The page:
3
Sep
2016

With love on Fathers Day

Father’s Day has been a day of mixed emotions for me since my Dad died in 2002, when the sorrow of that first Father’s Day without Dad was able to be partially offset by focusing on the joy Stuart’s first opportunity to celebrate the day as a dad.

Dad cuddling a fast asleep baby Sascha

It’s now 14 years since Dad died, but I still feel a wrench when the kids and I are picking out cards for Stuart and I can’t add one to the pile for my Dad.  That said, Dad was the least sentimental man in the world and whenever we asked him what he wanted for Father’s Day or his birthday his stock standard answer was always ‘a little bit of piece and quiet from you kids’!


Dad showed his love by fixing our cars and doing every handyman job he could find around our homes rather than by expressing words and emotions.  Stuart is a completely different style of father to our children, he’s never made any claims to be a handyman and when the kids are old enough to start driving I’m sure we won’t ever see his head under the bonnet of their cars!  Instead he’s an incredibly expressive Dad, who tells his kids he loves them every single day and is much more involved in the day to day minutiae of their lives than my Dad ever was.

The kids may not appreciate his passion for lasagna – I believe an unequivocal denial to eat another serve was issued last week while I was away! – and probably get way more leniency on the frequency of tuckshop lunch than is granted when I’m in charge, but I certainly appreciate his belief that he’s just as responsible for feeding them as I am, along with all the other thankless parenting tasks like making sure that homework gets done, everyone gets out the door in time for school in the morning, heads to bed at an appropriate time each night etc etc etc.

Stuart and baby Sascha

Stuart’s commitment to being a great and actively involved dad started from the moment Sascha was born, when he announced the immediate implementation of Super Sascha Saturday, where he was solely responsible for her each Saturday and I just had to turn up at appropriate times and locations to meet breastfeeding requirements.  Always the opportunist, he quickly realised the external value proposition that created and I can clearly remember he and his mates heading off to the shops with baby Sascha in the pram, using the goodwill that their story of giving an exhausted new mother a break each Saturday morning generated to negotiate discounts on everything from new soccer boots to TV’s!  Discounts aside, I certainly appreciated the opportunity to catch up on some rest (or some work, depending on how the week had panned out) and I loved seeing the close bond that Sascha and Stuart quickly formed as a result of this solo time together.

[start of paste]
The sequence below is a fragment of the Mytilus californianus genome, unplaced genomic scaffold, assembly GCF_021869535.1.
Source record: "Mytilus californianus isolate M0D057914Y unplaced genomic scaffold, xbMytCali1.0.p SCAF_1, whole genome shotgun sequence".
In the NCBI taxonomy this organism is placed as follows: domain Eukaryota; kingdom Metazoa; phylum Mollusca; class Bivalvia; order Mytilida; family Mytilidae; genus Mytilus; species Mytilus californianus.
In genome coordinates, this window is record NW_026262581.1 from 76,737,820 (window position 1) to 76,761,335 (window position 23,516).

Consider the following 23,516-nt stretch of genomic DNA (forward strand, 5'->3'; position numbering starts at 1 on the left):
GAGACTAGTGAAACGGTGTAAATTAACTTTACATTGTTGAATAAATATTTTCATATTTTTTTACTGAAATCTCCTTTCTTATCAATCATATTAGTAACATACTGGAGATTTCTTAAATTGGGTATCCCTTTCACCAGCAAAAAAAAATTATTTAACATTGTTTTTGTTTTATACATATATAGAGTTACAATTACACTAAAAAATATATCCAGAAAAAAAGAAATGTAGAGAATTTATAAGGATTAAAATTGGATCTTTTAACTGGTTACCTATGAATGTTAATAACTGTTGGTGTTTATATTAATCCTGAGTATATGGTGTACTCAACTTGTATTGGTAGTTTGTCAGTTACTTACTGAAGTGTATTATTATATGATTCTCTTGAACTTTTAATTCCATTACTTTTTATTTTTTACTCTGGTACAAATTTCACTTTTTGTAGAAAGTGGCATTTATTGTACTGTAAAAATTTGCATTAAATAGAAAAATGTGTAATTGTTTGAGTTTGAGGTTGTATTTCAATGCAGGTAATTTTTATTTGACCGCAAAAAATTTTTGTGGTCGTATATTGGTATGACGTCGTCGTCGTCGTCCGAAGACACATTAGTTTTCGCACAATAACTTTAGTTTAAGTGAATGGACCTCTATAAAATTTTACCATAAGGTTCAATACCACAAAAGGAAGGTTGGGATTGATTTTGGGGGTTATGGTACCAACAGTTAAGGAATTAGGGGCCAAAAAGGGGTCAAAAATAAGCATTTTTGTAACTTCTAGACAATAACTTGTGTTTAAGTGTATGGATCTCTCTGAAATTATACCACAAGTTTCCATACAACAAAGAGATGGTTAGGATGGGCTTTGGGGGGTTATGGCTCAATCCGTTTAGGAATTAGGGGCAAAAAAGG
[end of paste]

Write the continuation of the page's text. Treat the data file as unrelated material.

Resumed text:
It also meant that if I had to travel for work there was never any distress about Mum being away and being left at home with Dad in charge, as it was something that both kids had known since the time they were born. Our children are better people for the close and loving relationship they have with their Dad, and I’m eternally grateful that the man I fell in love with back in 1998 has not only proved to be a great life and business partner but also a fantastic Dad.  His ‘Holiday Dad’ persona is a great (and I’m sure the kids would say highly necessary) complement to my role as ‘The Enforcer’ in our family dynamic, and the kids are never in any doubt as to his deep and abiding love for them – even if at times they roll their eyes at his equally deep love of the family dress up!

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Stuart loved the safari onesies in Africa, Sascha not so much!

In a glorious illustration of how our family works, none of us will actually see Stuart today on Father’s Day.  Sam and I are in Brisbane, Stuart is in Indonesia, and while Sascha is in the same country she is enjoying a long overdue catch up with her best friend and Stuart’s under strict instructions to leave them undisturbed until the last possible moment to head to the airport.  So today I’ll be thinking of both my Dad and Stuart, and while I’m not celebrating the day in person with either, today and every other day I’m deeply appreciative of them both and the role they’ve played in making their children who they are xxxxx

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